Where the AOPEN can improve is its luminance uniformity. If you are working on general computer tasks such as surfing the Internet or office documents, you will not notice the areas where the screen brightness differs. However, in games with large dark areas on the screen you will notice a little bleeding around the screen edges of the display. Our Datacolor Spyder5 Elite has determined that the top center, bottom side edges and bottom right side of the display are lighter than the center of the display.
If you play games with dark scenes, do creative work, or frequently use night mode with a black background, the uneven screen brightness can be a bit distracting. However, this is not noticeable in general productivity tasks.
Another mediocre score for the AOPEN is the screen's white point rating. While the effects of brightness uniformity are enhanced by darker content on the screen, the white point, also known as the color temperature of the screen, influences the display of white on the display.
The effects of the white point on the AOPEN can be felt after the display has been calibrated using the Datacolor calibration program. After unpacking, the panel appears warmer and has a subtle yellowish or reddish hue that is not unlike some of the vibrant AMOLED panels on smartphones. Calibration reduced the overall saturation of the screen and the skin tones appeared to be cooler. I preferred the more punchy colors when playing on the pre-calibrated display and only applied Datacolor's calibration settings here when I needed to perform tasks that required more accurate colors, such as: B. Photo editing.
The curved 32-inch gaming panel from AOPEN is a competent monitor, which is intended as a companion for players who play with AMD technology. An affordable price combined with performance-oriented functions such as a screen update of 144 Hz, fast response times and a color-accurate panel that supports a large P3 color space in a subdued monochrome design makes the AOPEN a versatile panel with an appeal that goes beyond the essentials goes beyond gaming.
Is there a better alternative?
Possible alternatives to the curved 32-inch WQHD gaming monitor from AOPEN are: HP's omen 32, a panel of similar size and resolution that supports 5 ms response time and slower 75 Hz refresh rate. As an AMD FreeSync-compatible panel, the Omen display costs a competitive price of $ 344 for the AOPEN. The downside here, however, is that you won't get a curved screen and the response time may be a little slower than what players are asking for.
In the AMD arena, Alienware's 25-inch AW2518 monitor is another popular monitor. While this is last year's model – the company recently announced a major redesign for 2019 at Gamescom – it is currently slashed to $ 279, making it an affordable entry into the AMD ecosystem. This panel offers advanced specifications such as 240 Hz refresh rates, 1 ms response time, a 400-nit screen and FreeSync performance, which appears to be more advanced than the AOPEN test device.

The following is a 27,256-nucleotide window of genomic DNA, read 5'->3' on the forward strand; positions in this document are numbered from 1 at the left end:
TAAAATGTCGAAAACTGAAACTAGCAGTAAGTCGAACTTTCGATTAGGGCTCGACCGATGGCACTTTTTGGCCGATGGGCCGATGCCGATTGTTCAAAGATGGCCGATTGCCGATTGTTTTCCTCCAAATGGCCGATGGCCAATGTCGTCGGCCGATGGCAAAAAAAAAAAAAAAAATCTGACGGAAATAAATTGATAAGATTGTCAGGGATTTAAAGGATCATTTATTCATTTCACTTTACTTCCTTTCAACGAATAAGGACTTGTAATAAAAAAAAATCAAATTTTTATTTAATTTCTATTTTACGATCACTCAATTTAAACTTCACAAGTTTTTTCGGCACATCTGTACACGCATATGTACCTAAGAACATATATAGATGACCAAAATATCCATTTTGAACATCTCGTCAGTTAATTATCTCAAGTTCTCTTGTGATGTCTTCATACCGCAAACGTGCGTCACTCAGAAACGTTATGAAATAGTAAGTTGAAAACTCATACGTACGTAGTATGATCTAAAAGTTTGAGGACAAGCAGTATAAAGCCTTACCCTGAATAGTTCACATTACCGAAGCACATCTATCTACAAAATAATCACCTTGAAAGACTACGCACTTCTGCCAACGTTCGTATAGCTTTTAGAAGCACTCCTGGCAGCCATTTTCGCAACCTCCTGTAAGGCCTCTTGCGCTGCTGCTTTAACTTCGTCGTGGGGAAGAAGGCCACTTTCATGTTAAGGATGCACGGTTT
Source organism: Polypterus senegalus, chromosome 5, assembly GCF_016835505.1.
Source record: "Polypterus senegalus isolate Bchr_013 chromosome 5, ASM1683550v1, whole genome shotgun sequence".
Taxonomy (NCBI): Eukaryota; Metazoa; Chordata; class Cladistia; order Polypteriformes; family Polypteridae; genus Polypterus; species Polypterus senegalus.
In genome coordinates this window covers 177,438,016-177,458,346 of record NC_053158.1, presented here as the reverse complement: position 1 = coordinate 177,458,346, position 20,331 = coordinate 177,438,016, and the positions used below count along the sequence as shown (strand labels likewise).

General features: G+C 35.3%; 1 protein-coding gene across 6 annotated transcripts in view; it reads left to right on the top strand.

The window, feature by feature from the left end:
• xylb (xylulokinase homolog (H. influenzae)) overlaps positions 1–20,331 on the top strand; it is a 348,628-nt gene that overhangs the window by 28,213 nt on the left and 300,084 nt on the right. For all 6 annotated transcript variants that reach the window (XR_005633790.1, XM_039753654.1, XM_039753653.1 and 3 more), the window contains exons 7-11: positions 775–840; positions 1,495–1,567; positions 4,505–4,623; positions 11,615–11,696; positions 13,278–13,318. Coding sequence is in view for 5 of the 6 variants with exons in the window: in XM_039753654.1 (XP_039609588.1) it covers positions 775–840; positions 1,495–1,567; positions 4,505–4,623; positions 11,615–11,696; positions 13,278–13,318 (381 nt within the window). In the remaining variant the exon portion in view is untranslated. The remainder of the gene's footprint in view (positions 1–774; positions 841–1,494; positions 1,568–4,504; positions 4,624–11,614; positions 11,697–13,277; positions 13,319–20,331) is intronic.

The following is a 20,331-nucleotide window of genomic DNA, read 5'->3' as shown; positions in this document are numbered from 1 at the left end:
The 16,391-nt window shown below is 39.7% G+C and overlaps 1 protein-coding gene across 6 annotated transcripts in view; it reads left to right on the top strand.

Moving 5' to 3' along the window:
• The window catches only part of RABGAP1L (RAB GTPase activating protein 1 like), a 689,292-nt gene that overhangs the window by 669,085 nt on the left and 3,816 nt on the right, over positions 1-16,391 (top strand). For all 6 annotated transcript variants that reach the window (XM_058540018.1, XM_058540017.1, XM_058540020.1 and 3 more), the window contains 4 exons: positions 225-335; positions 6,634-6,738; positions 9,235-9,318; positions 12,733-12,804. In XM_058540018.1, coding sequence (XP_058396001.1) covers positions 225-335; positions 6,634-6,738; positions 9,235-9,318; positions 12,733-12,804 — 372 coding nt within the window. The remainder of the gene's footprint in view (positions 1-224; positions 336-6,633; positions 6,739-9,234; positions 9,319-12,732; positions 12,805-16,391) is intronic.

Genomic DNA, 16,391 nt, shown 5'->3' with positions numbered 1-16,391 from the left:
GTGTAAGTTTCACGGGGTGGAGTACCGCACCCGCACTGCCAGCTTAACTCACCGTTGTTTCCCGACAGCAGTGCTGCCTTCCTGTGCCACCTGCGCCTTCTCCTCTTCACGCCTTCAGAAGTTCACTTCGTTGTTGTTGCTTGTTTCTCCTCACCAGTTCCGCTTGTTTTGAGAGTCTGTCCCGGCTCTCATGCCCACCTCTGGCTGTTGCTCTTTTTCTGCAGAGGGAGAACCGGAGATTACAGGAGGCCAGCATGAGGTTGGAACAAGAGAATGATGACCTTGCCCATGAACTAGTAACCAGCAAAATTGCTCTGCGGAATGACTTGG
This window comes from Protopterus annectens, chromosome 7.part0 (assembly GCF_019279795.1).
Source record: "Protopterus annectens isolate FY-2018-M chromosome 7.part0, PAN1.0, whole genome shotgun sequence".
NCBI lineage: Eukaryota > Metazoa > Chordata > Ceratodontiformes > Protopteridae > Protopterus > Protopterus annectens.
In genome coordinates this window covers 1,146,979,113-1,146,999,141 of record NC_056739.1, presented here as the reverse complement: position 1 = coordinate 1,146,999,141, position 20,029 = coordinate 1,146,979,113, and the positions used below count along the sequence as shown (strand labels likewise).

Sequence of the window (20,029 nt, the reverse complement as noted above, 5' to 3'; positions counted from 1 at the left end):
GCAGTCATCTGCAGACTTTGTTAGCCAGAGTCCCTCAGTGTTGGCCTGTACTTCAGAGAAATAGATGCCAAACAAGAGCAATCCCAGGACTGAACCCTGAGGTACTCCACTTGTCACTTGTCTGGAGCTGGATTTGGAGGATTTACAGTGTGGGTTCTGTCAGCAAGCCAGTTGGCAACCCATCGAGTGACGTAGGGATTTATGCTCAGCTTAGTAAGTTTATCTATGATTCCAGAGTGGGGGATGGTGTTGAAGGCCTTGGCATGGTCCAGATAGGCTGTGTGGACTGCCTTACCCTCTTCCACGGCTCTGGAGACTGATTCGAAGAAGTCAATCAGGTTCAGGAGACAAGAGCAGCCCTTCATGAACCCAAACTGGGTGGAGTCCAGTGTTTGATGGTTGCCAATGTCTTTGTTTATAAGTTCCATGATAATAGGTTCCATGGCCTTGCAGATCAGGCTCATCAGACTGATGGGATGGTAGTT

The downside here is that the much smaller 25-inch panel has an FHD resolution and you lose the impressive, curved screen design of the AOPEN if you choose the Alienware option. While Alienware offers a larger 34-inch curved display, this monitor is based on Nvidia's G-Sync technology and is a more expensive option.
How long it will take?
With a refresh rate of 144 Hz and a three-year warranty, the AOPEN should be suitable for most players for at least three years or until the display technology changes. An example of Alienware's 34-inch G-Sync enabled monitor is that the 120 Hz panel with overclocking jumped to a 144 Hz native refresh rate this year. Similarly, within a few years, we expect the 240 Hz refresh rate of the FreeSync-equipped Alienware 25 to be a common feature for high-end AMD gaming ecosystems, and enthusiasts will likely want to choose a panel with the faster refresh rate. In the meantime, the AOPEN monitor offers many convincing high-end specifications at an affordable price.
If you don't have a premium gaming rig from a boutique plan, or have had an extended warranty on your PC, AOPEN's three-year limited warranty will likely help the monitor outlast most PCs in terms of support coverage . The directive applies to both parts and workers and is one of the most generous standard guarantee guidelines we have seen for PC accessories on the market.
Should you buy it
Yes. The 32HC1 from AOPEN is an affordable gaming monitor that offers the key features that many players need. Non-gamers will appreciate the monitor's color-accurate screen, which supports a large P3 color space, and the understated design makes this panel versatile enough for gaming or work.